Wrong will be right, when Aslan comes in sight,
At the sound of his roar, sorrows will be no more,
When he bares his teeth, winter meets its death,
And when he shakes his mane, we shall have spring again.

In Harry Potter:

The one with the power to vanquish the Dark Lord approaches… born to those who have thrice defied him, born as the seventh month dies… and the Dark Lord will mark him as his equal, but he will have power the Dark Lord knows not… and either must die at the hand of the other for neither can live while the other survives… the one with the power to vanquish the Dark Lord will be born as the seventh month dies […] 

In The Matrix, The Prophecy was a prediction made by the Oracle and, as told to Neo by Morpheus, states the coming of The One and that it will herald the destruction of the Matrix and the freedom of humanity from their oppression by the Machines. Once The One enters the Source, he will have the power to destroy the Matrix.

These are just a few top of mind examples, but if you think about it for a few minutes you begin to realize that the theme of prophecy and oracles is found in stories from Disney fairy tales to Shakespeare.

One of the important things about reading the books of the Old Testament is to gain an appreciation for how the person, life and work of Jesus prophetically fits into the context of the whole story that God is telling. Ezekiel’s messages were written over 500 years before the events of Jesus’ earthly life, and yet they are an important prophetic link.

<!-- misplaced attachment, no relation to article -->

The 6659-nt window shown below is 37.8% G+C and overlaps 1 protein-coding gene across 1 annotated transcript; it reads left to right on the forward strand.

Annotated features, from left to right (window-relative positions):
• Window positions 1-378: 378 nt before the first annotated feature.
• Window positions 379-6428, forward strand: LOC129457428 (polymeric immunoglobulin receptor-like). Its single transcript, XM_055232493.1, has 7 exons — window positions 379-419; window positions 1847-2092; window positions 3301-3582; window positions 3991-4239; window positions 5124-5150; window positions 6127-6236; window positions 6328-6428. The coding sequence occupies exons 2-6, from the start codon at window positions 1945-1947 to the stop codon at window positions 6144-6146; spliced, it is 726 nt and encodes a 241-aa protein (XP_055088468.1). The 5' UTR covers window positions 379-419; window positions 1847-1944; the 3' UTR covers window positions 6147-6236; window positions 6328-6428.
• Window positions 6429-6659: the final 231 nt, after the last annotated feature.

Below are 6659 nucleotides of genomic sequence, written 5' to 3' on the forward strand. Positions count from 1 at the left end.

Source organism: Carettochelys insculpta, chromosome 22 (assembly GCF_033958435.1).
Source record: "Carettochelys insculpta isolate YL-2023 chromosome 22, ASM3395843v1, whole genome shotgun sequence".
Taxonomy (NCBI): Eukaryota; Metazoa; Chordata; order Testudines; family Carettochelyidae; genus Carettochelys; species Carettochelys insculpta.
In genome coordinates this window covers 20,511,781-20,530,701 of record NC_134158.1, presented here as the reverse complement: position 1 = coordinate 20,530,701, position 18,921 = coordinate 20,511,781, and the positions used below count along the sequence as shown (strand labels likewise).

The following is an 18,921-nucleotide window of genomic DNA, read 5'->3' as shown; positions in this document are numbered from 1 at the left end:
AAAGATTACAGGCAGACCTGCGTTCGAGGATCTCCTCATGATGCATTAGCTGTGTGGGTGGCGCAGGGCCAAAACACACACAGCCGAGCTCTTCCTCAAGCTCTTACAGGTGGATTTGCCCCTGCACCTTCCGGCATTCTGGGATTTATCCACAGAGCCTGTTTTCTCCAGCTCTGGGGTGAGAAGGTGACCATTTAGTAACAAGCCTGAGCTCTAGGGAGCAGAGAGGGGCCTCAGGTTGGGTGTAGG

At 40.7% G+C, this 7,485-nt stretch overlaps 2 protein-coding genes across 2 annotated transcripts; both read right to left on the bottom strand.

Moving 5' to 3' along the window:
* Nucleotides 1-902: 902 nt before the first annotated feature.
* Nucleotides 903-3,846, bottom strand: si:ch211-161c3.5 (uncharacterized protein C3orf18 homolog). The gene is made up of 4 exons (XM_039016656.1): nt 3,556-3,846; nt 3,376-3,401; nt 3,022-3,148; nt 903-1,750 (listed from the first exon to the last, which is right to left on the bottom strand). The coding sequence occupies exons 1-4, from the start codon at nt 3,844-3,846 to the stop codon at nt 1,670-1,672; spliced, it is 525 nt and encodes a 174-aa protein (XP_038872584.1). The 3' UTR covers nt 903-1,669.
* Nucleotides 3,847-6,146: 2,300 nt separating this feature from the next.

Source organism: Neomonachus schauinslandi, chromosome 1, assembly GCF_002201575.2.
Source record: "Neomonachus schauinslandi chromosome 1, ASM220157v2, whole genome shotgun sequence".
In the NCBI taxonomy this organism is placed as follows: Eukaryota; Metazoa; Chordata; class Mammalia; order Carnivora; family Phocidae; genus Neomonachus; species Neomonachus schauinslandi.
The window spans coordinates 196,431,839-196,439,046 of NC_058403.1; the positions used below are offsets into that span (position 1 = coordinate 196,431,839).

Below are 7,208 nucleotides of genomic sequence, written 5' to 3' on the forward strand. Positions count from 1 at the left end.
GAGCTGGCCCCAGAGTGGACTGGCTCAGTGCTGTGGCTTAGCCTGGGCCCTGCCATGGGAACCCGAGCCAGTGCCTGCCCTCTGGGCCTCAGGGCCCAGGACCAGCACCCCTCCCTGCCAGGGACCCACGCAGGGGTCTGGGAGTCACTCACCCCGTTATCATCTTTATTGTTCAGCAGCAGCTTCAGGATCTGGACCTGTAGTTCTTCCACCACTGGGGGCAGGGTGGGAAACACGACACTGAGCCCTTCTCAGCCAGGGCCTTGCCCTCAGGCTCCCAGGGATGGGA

As Ezekiel writes his prophetic word picture of God’s flock in today’s chapter “the sheep” have already begun to be scattered. Assyria had assailed the northern tribes and taken them into exile in Persia. Babylon had already laid siege to the southern tribes and many, like Ezekiel himself, had been scattered to Babylon and surrounding areas. Ezekiel’s metaphor of a scattered flock would have deeply resonated with his compatriots.

Into this word picture comes a prophetic word through Ezekiel of one shepherd from David’s line who will be raised up to gather the flock. Then you fast forward 500 years to Jesus who was born a descendant of David (remember the Christmas story when they return to “the City of David” for Caesar’s census?). As Jesus is at the height of His teaching, the question everyone was asking him was: Who are you?

To those who knew Ezekiel’s prophetic oracle, Jesus speaks clearly:

“I am the good shepherd; I know my sheep and my sheep know me— just as the Father knows me and I know the Father—and I lay down my life for the sheep. I have other sheep that are not of this sheep pen. I must bring them also. They too will listen to my voice, and there shall be one flock and one shepherd. The reason my Father loves me is that I lay down my life—only to take it up again. No one takes it from me, but I lay it down of my own accord. I have authority to lay it down and authority to take it up again. This command I received from my Father.”